To try to get the green patches, I’m going to use blue tack to mask off some areas and then use the airbrush to spray over a mid green.

Blue tack removedBlue tack removed

So not quite the same as the picture I found but reasonably close for 15mm. Getting more patches and closer together would have been very tricky. Not sure the green is light enough but again, reasonably close and I will be weathering it up anyway.

I applied some German transfers and then gave everything a painted on army painter dip. Once this dries, I can look at the weathering.

Shiny tanksShiny tanks

German STuH

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Skill 2
Idea 1
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The German’s had a few assault guns running around in Italy including a few STuHs (like STuGs but fitted with a shorter barreled Howitzer) so I’ve put together a platoon.

A base coat of Dunkelgelb followed by some light green and medium brown lines airbrushed over create the cammo pattern – very easy to do with the airbrush. After the decals, a painted on coat of dip and matt varnish provides the depth.

Tracks were a hull red dry brushed with gunmetal.

Once again, chipping was applied with a sponge, first a black-brown paint followed by a light gunmetal on the edges.

Finally, quality low weald ground clay mixed with pva is dabbed on for the mud splatters. All covered with another coat of matt varnish to seal it all down. Quick and easy and ready for the table top.

German STuH
German STuH
German STuH

Churchill Crocodiles

Tutoring 1
Skill 2
Idea 2
No Comments

I’m adding more fire power to my British army and in this case, quite literally with three Churchill Crocodile tanks. The process for painting these was much the same as the Stuarts so I won’t go into much detail however I will focus more on the mud splatters.

Model was primed and painted British Olive Drab with the tools painted up. I’ve then applied the decals and gone for the usual mid tone dip painted on and gently dabbed off of the flat areas to stop it pooling.

I’ve dry brushed the whole model with reflective green and then just added a small highlight to the tools. Tracks were painted hull red and then dry brushed with gunmetal. I’ve then given everything a matt varnish. Straightforward so far.

Chipping was applied in the usual way with a dark grey painted sponged on and then once dry, I’ve gone back over with a lighter sponging of gunmetal.

We’re now ready for the mud splatter. I use high quality Lower Weald Sussex clay for this. Anything else is just not good enough 🙂  If anyone wants some, I’m happy to supply it at a cost 🙂

The soil must be dry and crushed down to a fine powder. You can see in the first picture below that there are a lot of lumps in mine but on the left, you can see it as a fine powder. Use a rolling pin or pestle and mortar to crush it down.

Mix a reasonable amount with PVA glue. The more glue, the less splatter once it is dry. I tend to go 50:50 and you can always add another layer if you want more.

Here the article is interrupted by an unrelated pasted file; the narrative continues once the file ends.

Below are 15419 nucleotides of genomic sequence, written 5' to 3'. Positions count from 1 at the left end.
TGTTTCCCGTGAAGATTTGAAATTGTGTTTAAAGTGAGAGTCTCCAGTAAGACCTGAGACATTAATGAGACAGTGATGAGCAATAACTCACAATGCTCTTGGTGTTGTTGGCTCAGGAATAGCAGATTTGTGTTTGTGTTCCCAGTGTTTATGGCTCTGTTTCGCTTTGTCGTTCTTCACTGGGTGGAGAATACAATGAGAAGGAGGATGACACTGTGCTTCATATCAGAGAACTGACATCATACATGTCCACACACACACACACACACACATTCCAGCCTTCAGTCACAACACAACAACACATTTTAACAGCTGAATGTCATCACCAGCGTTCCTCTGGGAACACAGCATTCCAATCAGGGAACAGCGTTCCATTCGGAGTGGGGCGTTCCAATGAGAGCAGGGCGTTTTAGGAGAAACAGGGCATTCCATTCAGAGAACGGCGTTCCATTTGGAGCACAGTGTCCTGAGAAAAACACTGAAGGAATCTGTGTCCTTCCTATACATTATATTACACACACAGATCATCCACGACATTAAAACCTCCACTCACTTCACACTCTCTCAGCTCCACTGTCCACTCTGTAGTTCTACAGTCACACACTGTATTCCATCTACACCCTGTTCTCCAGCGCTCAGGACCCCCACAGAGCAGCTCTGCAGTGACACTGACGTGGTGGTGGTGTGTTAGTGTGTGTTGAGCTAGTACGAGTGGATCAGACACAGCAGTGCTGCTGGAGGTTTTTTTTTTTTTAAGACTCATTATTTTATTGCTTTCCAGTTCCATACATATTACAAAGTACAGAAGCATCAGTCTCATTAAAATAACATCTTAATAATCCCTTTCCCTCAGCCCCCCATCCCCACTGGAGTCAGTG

Taking an old and very fine brush, I dab on the mixture to where I think mud could splatter. So logically more around where the tracks come up to the body and on this model, the trailer that’s likely to get a mud shower whenever the tank moves.

Churchill Crocodiles

I’ve tried a before and after shot of the same tank here so that you can see how it dries and the effect from ‘oh crap, I’ve ruined my model’ to ‘that doesn’t look so bad’

As the PVA dries, it deposits the ground up soil into a fairly realistic splatter. This is why it needs to be ground to a fine dust otherwise the larger lumps just don’t look as natural. Once dry, you can add more layers for the really muddy look.

I’ve given my mud effect another matt varnish over the top to remove any slight shine left by the PVA and to seal the mud down. You can also carefully apply a satin or gloss varnish if you want a wet mud look.

I’m using this technique in 15mm and it works pretty well. I think if you scaled it up you would probably want to mix in some more pigments to break up the uniform brown, perhaps even add some tufts of static grass. But for 15mm table top ready, I think this looks fine.

Here’s the finished Platoon.

Alllied Support - Humbers and Stuarts - Finishing them off

Tutoring 1
Skill 3
Idea 2
1 Comment

With the dip applied and dry, I’ve been over everything with a matt varnish. I find the dip looks awful while shiny and you can’t see very well what you are working with until the shine has gone.

I’ve gone over the wooden handles etc again as well as dry brushing the tracks with a light gunmetal. This just helps pick out all of the detail.

I’m looking to weather these down so have taken a brown wash and applied a light wash in places more likely to be grimy as well as adding some water marks.

I’ve chipped the tanks up in the usual way. A small bit of sponge dipped in a dark brown and applied over the places where chips are most likely to occur. I’ve then gone over with gunmetal but lighter and less frequent.